South Korea, US closely watch Pyongyang’s suspicious moves
By Jung Sung-ki
South Korea and the United States are closely watching for any suspicious movement at a North Korean nuclear site amid worries that the communist state is looking to conduct a third nuclear test in defiance of the international community, Seoul’s Joint Chiefs of Staff (JCS) said Thursday.
However, there has been no definitive indication that the North is preparing for another test following ones in 2006 and 2009, a JCS spokesman said.
“At the moment, we have not noticed any evident signs that would lead us to believe North Korea is preparing to test a nuclear device,” the spokesman told reporters.
Since the North’s last nuclear test in May last year, there has been consistent traffic of people and vehicles around Punggye-ri in the northern county of Gilju, the site of the country’s first nuclear test in October 2006, according to government sources.
“For North Korea, Punggye-ri is a strategic location, and there is bound to be work done for maintenance,” said the spokesman. “South Korea and the United States are keeping a close watch on Punggye-ri and other potential nuclear sites in North Korea.”
Citing a South Korean government source, a local newspaper reported that a U.S. reconnaissance satellite had captured indications of a possible third nuclear test. The report said that it could take about three months to complete preparations.
Pyongyang, under international sanctions for its earlier nuclear and missile tests, in recent weeks has been calling on countries involved in denuclearization talks to restart negotiations. The so-called six-party talks between South and North Korea, the United States, China, Russia and Japan, were last held in December 2008.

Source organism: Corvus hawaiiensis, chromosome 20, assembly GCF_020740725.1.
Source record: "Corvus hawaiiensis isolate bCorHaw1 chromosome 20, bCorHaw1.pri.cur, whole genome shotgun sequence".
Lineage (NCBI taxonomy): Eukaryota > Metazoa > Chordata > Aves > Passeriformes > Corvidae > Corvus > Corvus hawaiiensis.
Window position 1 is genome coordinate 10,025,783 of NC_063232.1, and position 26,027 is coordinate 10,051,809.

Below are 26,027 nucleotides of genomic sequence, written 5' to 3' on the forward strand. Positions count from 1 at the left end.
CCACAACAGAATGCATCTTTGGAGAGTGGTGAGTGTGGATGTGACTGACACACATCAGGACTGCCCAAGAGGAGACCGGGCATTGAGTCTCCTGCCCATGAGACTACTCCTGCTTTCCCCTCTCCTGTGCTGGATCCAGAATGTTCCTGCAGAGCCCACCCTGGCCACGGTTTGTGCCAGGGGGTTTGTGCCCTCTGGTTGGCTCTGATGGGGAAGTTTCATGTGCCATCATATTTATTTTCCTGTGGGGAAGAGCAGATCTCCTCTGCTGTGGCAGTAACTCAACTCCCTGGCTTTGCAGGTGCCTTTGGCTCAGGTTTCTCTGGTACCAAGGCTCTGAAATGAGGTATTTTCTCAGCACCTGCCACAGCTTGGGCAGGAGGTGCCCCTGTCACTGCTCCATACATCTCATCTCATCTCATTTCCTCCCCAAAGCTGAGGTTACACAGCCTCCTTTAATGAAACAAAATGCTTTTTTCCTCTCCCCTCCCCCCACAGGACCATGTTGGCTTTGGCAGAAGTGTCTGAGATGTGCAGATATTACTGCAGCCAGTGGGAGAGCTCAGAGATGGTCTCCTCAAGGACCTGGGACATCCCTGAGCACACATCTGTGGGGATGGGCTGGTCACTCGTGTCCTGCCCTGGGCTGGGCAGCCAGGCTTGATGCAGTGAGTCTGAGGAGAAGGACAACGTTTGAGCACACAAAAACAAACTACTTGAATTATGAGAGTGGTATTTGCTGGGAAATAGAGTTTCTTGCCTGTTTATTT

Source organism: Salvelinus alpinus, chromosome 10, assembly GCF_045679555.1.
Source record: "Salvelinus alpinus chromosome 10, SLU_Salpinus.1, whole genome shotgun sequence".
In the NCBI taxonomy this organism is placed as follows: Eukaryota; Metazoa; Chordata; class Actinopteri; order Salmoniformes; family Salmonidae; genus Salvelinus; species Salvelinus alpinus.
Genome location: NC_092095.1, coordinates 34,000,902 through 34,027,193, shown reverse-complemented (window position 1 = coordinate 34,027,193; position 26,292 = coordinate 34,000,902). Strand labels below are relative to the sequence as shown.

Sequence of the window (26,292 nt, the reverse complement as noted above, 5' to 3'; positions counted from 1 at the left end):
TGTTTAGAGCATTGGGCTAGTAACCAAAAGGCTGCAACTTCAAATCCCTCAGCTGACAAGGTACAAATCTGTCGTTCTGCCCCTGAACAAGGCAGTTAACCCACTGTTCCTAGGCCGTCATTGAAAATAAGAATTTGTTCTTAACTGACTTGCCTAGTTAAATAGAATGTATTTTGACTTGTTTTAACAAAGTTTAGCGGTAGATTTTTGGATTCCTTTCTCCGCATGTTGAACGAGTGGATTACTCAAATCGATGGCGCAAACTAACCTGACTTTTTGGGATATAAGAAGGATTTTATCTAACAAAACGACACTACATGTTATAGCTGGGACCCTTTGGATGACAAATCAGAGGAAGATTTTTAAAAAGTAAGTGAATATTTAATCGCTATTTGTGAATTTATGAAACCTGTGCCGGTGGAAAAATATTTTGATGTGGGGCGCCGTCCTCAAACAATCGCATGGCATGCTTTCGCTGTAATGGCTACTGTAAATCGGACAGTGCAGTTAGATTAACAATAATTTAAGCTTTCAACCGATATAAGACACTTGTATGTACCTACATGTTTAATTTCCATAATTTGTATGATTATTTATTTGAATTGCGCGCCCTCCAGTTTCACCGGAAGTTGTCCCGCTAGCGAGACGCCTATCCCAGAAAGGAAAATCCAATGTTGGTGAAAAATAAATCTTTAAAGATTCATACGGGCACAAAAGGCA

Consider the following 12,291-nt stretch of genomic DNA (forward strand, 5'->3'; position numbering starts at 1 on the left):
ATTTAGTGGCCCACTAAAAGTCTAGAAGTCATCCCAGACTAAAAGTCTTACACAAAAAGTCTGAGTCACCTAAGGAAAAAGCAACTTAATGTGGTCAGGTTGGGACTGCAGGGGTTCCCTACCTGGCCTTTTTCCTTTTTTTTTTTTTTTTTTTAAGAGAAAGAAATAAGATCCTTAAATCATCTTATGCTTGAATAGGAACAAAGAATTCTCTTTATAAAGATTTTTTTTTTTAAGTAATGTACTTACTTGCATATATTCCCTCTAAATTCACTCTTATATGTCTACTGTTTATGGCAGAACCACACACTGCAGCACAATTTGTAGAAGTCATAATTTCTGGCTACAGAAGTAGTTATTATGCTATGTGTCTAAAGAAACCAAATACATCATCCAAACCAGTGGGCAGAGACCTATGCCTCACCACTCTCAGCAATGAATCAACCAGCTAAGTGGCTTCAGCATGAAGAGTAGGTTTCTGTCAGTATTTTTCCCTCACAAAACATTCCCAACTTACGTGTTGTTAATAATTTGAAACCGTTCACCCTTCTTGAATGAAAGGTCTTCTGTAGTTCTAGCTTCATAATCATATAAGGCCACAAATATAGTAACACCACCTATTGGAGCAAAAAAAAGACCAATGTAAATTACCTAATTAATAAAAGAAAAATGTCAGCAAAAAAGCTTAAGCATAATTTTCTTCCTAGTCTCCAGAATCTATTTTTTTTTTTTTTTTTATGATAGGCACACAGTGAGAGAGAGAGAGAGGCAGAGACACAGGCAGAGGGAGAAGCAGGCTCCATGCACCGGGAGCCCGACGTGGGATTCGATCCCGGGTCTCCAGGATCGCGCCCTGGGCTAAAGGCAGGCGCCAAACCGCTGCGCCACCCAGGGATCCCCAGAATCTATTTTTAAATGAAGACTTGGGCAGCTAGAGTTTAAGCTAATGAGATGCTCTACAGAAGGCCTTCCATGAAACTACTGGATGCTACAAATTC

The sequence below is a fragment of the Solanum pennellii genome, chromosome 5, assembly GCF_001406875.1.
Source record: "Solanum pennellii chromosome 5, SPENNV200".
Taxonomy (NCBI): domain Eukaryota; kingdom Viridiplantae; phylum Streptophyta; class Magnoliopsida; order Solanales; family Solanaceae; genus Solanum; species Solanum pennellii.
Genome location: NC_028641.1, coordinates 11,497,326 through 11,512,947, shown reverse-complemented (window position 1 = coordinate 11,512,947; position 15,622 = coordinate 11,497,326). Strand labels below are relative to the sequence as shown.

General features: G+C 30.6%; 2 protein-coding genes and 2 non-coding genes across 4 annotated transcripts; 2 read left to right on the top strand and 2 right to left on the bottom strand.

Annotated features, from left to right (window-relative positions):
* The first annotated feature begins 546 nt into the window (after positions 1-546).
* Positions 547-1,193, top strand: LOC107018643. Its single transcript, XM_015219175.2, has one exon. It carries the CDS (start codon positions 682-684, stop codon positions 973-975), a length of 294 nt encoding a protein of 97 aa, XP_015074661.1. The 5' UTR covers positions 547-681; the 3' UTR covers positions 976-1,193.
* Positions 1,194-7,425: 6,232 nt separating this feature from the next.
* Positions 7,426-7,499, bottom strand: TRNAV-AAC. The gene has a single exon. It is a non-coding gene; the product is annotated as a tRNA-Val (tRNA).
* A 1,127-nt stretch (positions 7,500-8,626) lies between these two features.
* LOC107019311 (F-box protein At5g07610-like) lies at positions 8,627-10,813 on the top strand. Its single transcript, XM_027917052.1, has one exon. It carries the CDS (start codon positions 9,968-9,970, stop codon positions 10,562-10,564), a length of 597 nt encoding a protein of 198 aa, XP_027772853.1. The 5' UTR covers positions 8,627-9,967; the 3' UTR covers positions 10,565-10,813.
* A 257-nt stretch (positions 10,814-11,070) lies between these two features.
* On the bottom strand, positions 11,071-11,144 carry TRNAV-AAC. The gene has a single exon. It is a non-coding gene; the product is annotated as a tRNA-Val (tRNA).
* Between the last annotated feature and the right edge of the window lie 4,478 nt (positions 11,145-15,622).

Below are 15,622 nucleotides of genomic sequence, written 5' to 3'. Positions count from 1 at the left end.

Most recently, Kim Gye-gwan, the North’s first vice foreign minister who has been the country’s top nuclear representative, traveled to Beijing, the host of the denuclearization talks. Soon after his trip, the North Korean foreign ministry reiterated Pyongyang’s willingness to return to the six-party table — as long as other participants were willing — and insisted its commitment to abide by previous denuclearization accords.
Efforts to resume the talks lost momentum when Seoul, citing results of a multinational probe, blamed Pyongyang for the March sinking of a South Korean warship, the Cheonan, killing 46 sailors. South Korea had preconditioned the resumption of the six-party meetings to an apology by North Korea, which denies any involvement.
South Korea and the U.S. maintain that they’re not interested in reopening the talks only for the sake of talking and have urged North Korea to take concrete steps toward denuclearization, including reinstating international inspectors and declaring a moratorium on its nuclear activities.